Revier History, Family Crest & Coats of Arms

Revier is a name of ancient Norman origin. It arrived in England with the Norman Conquest of 1066. The Revier family lived in Revieres, near Creuilli, in the arrondissement of Caen, Normandy. This is one of the names given by Wace in his account of the battle of Hastings, "He who was then Sire de Reviers brought with him many knights who were foremost in the assault, bearing the enemy down with their war-horses." [1]

Early Origins of the Revier family

The surname Revier was first found in Devon where the surname is descended from the tenant of the lands of Baldwin de Reviers (Revere) who was recorded in the Domesday Book census of 1086. Soon after the conquest Baldwin and William (Quillaume) de Reviers, sons of Richard of Montebourg in Calvados received Plympton and Tiverton in Devon, the Isle of Wight, became Earl of Devon to which Baldwin succeeded in 1107.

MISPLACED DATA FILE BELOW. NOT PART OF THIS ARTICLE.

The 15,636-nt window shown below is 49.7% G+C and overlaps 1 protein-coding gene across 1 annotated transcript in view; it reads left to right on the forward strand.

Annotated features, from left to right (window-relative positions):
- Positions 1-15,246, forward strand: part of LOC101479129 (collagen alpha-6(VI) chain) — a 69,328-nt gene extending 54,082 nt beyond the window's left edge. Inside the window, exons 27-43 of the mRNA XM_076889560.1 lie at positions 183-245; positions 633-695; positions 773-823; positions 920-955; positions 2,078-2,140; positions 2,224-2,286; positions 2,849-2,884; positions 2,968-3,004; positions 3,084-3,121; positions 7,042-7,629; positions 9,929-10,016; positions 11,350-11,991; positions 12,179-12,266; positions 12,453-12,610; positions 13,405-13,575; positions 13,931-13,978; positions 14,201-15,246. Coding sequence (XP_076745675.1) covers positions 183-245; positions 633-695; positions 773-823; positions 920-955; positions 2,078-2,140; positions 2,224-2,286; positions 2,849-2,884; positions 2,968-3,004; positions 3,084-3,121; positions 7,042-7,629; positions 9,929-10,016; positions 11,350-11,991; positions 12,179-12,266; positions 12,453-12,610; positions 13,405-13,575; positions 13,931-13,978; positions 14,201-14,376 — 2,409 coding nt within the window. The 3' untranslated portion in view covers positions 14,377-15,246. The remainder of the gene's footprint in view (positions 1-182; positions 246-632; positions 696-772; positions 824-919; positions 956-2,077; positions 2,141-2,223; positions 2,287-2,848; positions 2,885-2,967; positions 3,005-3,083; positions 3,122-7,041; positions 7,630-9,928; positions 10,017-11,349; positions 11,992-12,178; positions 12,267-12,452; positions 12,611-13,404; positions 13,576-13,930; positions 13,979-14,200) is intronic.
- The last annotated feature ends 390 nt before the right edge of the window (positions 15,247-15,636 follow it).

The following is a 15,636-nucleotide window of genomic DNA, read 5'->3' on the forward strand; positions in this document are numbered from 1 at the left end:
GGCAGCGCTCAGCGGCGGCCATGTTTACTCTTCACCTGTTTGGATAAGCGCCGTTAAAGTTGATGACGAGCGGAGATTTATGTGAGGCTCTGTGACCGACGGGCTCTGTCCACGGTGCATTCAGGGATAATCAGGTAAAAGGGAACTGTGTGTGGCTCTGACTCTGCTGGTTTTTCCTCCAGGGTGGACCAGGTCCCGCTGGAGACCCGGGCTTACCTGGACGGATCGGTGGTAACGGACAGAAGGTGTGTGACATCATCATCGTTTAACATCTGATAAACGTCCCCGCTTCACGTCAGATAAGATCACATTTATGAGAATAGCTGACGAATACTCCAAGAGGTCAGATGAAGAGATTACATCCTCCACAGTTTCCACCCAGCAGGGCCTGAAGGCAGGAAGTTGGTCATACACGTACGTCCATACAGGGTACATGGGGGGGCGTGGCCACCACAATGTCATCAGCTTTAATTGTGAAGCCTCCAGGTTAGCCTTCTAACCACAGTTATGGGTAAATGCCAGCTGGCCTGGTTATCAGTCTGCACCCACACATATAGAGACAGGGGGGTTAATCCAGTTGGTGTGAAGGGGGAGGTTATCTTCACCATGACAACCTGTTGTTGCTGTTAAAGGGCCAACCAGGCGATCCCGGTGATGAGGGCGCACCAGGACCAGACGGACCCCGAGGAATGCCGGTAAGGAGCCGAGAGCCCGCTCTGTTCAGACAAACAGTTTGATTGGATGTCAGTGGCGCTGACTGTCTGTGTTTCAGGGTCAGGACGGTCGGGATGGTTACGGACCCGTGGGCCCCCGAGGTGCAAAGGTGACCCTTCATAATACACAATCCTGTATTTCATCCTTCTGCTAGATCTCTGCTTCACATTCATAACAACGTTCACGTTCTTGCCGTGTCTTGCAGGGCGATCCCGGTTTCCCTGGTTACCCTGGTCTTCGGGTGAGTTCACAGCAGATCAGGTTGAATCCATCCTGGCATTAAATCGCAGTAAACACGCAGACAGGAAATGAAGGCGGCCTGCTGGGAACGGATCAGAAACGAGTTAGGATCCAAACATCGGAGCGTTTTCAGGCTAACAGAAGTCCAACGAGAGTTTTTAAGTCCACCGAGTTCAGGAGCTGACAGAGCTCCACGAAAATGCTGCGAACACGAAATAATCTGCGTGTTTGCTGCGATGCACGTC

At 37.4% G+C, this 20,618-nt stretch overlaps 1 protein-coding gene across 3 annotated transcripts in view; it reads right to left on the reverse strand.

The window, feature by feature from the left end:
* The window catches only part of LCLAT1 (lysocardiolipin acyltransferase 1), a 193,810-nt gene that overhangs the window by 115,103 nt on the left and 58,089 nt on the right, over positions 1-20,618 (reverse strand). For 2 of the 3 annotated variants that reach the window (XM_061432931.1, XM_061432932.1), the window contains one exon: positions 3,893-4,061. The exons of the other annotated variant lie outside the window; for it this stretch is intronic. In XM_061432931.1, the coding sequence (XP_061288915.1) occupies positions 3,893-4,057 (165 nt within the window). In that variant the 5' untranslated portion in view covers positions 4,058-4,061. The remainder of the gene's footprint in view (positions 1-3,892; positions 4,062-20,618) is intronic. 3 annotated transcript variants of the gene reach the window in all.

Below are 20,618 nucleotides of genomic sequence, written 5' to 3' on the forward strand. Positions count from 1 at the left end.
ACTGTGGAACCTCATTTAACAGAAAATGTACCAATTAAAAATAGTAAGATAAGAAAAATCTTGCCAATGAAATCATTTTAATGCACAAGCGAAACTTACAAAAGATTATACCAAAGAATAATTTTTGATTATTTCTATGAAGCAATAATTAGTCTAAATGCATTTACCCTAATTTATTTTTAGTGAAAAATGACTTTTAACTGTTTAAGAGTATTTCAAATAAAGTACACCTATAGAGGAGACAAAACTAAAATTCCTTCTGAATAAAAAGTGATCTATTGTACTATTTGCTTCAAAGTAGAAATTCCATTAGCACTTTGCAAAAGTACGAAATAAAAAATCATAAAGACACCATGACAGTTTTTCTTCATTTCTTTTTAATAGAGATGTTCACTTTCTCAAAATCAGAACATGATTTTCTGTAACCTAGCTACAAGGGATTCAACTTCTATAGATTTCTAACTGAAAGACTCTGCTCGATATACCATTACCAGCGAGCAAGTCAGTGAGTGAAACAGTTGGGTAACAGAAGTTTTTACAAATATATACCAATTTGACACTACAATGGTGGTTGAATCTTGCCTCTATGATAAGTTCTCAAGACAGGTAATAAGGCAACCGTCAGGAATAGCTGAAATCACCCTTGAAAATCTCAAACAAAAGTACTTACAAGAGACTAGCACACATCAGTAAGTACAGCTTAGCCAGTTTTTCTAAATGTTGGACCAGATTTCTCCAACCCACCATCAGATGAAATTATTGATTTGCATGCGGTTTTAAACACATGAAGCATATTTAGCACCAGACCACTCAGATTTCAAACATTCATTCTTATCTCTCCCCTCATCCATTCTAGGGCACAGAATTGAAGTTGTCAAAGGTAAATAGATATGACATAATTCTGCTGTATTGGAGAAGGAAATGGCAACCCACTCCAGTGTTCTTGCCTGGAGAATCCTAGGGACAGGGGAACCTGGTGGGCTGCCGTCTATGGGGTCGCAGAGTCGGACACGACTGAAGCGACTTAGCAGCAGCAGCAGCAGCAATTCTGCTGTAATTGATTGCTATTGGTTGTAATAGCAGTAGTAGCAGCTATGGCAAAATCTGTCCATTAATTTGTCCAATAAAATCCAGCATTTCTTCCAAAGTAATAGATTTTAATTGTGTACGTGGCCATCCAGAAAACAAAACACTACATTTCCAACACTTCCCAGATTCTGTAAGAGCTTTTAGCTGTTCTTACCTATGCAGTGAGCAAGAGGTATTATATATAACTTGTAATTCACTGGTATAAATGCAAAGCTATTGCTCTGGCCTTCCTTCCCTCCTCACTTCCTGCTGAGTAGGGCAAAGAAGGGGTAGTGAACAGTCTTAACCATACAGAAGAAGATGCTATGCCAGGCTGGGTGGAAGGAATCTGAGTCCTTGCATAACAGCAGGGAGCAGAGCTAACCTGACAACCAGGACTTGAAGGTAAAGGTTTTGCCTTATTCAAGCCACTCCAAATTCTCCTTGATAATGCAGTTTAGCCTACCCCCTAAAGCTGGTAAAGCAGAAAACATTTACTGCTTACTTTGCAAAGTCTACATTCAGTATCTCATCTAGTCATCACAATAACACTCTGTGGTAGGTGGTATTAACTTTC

"There was a genuine and undoubted Richard de Reviers, who with William de Reviers (perhaps his brother) is to be found on the Dives Roll, and held a barony in Dorset in 1086. [2] He is presumed to have been the son of a William de Reviers who held land at Montebourg in Normandy a conjecture the more probable, as he, with the King's consent, founded an Abbey at Montebourg in 1088, and endowed it, among other grants, with one of his Dorset manors." [1]